That's an important thing to call out: You (step 1) write a configuration script in PowerShell. Then you (step 2) run that script, and the result is one or more MOF files. If your configuration is written to target multiple nodes, you'll get a MOF file for each one. MOF stands for Managed Object Format, and it's basically a specially formatted text file. Then, (step 3), the MOF files are somehow conveyed to the machines they're meant for, and (step 4) those machines start configuring themselves to match what the MOF says.
In terms of conveying the MOF files to their target machines, there are two ways to do so: push mode is a more-or-less manual file copy, performed over PowerShell's Windows Remote Management (WinRM) remoting protocol; the pull mode configures nodes to check in to a special web server and grab their MOF files. Pull mode is a lot like the way Group Policy works, except that it doesn't use a domain controller. Pull mode can also be configured to pull MOF files from a file server by using Server Message Blocks (SMB; Windows' native file-sharing protocol).
|You'll see the term "node" instead of "computer" or "machine" a lot, because DSC envisions a time when you might be sending configurations to devices other than computers, or even to services running on computers. "Node" is just a bit more generic.|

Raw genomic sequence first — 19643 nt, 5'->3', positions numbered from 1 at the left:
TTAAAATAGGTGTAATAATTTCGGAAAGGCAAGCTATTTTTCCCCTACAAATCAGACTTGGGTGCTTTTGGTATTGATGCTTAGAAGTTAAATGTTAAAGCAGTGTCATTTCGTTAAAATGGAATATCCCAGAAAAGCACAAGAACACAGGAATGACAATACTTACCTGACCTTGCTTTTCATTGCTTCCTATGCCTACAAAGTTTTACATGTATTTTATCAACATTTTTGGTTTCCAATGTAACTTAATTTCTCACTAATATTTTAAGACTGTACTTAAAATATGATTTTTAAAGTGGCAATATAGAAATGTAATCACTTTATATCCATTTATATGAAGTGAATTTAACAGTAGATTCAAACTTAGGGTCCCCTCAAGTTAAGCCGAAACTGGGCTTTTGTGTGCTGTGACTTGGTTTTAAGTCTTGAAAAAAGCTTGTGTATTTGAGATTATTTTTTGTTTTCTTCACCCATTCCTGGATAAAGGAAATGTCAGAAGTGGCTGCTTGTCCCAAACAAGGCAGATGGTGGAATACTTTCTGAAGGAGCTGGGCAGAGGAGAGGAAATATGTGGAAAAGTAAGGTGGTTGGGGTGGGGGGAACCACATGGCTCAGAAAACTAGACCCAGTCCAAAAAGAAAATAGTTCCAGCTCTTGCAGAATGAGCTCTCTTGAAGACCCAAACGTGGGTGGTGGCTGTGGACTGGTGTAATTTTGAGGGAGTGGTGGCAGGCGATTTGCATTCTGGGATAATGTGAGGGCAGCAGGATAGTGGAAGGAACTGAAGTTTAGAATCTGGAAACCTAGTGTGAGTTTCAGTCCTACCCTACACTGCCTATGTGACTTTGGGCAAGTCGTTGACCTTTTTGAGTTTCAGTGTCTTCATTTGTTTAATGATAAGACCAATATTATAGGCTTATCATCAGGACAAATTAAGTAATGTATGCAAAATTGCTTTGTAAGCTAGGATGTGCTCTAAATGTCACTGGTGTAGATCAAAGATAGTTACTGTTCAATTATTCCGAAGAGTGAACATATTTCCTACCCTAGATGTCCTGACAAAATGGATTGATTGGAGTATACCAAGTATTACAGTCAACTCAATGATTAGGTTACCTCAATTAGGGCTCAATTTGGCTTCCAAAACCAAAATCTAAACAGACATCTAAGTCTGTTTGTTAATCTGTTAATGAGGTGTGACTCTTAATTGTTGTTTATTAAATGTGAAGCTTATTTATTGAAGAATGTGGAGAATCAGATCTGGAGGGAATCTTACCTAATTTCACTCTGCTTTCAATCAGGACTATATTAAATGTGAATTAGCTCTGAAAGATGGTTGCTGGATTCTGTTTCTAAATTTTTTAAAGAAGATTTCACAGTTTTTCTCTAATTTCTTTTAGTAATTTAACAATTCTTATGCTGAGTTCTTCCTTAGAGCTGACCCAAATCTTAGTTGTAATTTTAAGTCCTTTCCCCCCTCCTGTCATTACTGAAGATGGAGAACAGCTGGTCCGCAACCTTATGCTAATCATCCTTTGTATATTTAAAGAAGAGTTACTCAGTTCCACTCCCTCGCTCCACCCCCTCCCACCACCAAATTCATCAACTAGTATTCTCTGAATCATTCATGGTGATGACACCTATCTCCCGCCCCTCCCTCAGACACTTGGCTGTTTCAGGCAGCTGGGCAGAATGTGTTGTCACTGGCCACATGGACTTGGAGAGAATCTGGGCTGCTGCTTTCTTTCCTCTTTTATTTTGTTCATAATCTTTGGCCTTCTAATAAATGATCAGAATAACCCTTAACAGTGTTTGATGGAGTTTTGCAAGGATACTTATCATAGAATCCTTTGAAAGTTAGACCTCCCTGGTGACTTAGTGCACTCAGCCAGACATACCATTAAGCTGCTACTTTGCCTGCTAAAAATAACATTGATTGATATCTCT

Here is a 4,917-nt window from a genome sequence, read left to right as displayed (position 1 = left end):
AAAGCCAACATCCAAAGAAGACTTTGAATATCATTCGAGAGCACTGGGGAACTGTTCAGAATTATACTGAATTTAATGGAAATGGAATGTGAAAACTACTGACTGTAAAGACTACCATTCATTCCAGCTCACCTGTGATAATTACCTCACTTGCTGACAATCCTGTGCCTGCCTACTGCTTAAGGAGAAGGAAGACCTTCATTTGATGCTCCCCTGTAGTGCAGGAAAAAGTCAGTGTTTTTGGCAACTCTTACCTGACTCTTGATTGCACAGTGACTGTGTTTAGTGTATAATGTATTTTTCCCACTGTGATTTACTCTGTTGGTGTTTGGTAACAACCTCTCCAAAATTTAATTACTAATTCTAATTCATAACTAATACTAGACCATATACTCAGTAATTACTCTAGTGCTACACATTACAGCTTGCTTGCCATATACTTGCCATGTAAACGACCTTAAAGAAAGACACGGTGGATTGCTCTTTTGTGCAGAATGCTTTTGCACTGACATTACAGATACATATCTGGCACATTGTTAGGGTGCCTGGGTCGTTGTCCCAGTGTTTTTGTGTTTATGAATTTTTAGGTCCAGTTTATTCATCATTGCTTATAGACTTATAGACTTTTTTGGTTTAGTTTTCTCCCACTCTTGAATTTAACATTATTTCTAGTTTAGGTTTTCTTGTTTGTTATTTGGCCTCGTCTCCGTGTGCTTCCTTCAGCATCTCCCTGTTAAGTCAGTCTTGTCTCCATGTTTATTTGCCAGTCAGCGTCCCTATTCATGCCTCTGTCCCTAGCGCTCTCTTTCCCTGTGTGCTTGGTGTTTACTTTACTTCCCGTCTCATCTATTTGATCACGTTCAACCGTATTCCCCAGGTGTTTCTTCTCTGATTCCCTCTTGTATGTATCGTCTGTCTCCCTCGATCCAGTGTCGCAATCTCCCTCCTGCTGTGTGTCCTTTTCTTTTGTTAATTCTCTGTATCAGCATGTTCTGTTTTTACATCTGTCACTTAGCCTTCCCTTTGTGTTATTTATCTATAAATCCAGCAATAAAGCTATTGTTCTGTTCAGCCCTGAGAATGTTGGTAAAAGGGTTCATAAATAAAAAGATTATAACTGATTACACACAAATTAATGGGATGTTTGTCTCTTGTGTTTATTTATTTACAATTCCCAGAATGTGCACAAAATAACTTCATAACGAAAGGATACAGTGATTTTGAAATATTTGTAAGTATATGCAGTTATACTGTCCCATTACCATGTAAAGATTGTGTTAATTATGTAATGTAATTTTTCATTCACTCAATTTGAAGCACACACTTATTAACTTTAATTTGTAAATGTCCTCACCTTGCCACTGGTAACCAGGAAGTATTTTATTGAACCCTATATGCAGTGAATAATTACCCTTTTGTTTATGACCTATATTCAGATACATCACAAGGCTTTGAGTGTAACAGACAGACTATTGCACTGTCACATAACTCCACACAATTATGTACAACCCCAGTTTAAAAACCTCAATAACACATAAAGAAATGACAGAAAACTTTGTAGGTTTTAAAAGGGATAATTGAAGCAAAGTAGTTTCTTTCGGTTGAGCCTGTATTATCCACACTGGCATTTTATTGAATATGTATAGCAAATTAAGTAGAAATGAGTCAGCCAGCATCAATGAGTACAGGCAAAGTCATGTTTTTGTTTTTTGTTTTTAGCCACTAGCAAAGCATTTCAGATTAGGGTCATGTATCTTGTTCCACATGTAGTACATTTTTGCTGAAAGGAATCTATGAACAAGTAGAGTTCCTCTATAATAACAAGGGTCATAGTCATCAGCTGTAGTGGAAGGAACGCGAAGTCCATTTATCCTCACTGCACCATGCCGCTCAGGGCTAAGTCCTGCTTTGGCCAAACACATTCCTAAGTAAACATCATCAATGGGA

Once a node has its MOF file (and it's only allowed to have one; that's another difference from Group Policy, where you can target several GPOs to a single machine), it starts reading through the configuration. Each section in the configuration uses a DSC resource to actually implement the configuration. For example, if the configuration includes some kind of registry specification, then the registry DSC resource is called upon to actually check the registry and make the change if necessary.
You do have to deploy those DSC resources to your target nodes. In push mode, that's a manual task. In pull mode, nodes can realize that they're missing a resource needed by their configuration, and grab the necessary resource from the pull server (if you've put it there). For that reason, pull mode is the most flexible, centralized, and convenient way to go if you're managing a bunch of machines. Pull mode is something you can set up on any Windows Server 2012 R2 computer, and it doesn't even need to belong to a domain. If you're using the usual web server style of pull server (as opposed to SMB), you can configure either HTTP or HTTPS at your leisure (HTTPS merely requires an SSL certificate on the server).
In this guide, we're going to go through pretty much every aspect of DSC. The things we configure will be simple, so that we're not distracting from the discussion on DSC itself. This guide will evolve over time; if you notice blank sections, it's because those haven't yet been written. Errors, requests for more information, and so on should be reported in the PowerShell Q&A forum at PowerShell.org.